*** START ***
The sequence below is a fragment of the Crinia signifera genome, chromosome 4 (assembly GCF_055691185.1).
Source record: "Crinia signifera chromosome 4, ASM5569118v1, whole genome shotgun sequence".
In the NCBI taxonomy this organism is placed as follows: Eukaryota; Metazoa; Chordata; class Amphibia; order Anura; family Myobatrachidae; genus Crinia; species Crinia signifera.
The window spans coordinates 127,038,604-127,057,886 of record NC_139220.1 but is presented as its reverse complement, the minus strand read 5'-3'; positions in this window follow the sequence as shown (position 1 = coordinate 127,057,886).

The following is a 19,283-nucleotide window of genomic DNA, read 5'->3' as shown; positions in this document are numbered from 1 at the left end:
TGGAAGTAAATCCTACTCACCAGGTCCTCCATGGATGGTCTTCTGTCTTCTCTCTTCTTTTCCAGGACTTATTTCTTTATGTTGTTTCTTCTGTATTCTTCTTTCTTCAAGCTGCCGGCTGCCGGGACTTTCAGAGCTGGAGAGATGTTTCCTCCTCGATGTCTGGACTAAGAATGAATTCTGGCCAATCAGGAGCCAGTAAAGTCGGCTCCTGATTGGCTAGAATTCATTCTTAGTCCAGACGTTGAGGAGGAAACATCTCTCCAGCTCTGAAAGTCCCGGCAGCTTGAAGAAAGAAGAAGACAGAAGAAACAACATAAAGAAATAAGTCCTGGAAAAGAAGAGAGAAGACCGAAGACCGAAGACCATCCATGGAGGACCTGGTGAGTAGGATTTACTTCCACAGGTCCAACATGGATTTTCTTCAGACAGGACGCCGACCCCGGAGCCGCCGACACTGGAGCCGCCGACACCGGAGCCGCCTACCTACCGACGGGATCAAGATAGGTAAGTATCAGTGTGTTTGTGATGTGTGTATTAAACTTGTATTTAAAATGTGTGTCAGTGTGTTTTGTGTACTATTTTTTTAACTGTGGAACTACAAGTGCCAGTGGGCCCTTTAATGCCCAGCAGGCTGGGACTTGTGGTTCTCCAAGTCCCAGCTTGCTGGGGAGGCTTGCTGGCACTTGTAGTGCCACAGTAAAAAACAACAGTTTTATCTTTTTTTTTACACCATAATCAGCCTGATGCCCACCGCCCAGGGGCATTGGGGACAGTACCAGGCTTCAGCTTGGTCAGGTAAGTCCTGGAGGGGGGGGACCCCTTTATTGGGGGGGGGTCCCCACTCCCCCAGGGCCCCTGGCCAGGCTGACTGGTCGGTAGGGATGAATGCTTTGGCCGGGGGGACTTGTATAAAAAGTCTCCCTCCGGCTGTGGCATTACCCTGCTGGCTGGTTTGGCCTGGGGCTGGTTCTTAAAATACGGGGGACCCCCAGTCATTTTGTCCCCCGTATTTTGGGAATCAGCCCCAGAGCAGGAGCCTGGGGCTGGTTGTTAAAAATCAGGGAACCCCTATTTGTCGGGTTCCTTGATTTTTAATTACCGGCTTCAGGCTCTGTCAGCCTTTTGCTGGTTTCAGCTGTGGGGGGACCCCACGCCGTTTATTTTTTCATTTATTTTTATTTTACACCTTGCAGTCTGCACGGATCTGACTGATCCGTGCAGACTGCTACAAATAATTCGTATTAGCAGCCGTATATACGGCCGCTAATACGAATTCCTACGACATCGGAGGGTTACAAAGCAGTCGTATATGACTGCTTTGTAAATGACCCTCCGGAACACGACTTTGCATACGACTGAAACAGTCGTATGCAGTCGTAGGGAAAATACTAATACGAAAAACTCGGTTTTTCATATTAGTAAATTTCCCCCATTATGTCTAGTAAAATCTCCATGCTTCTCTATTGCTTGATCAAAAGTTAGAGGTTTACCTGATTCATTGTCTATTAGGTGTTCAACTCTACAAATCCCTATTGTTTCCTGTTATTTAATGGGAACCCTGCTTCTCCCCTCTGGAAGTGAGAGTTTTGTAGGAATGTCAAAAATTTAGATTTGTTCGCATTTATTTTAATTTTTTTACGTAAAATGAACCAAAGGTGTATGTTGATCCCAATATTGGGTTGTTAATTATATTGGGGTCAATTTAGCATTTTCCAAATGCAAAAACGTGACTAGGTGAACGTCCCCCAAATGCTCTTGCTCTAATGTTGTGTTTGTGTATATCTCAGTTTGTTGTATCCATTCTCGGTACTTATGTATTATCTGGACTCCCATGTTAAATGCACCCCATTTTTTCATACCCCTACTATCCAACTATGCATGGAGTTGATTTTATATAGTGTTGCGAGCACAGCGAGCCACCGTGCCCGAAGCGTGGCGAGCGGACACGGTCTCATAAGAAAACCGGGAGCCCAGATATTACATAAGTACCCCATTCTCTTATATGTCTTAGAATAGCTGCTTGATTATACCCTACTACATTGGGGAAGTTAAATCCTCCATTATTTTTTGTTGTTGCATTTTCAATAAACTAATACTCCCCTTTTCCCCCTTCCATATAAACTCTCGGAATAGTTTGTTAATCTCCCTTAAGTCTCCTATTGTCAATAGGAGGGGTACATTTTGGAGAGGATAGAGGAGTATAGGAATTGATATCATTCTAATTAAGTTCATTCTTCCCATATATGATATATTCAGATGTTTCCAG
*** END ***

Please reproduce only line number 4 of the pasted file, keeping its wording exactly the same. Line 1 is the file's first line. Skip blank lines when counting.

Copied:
The window spans coordinates 127,038,604-127,057,886 of record NC_139220.1 but is presented as its reverse complement, the minus strand read 5'-3'; positions in this window follow the sequence as shown (position 1 = coordinate 127,057,886).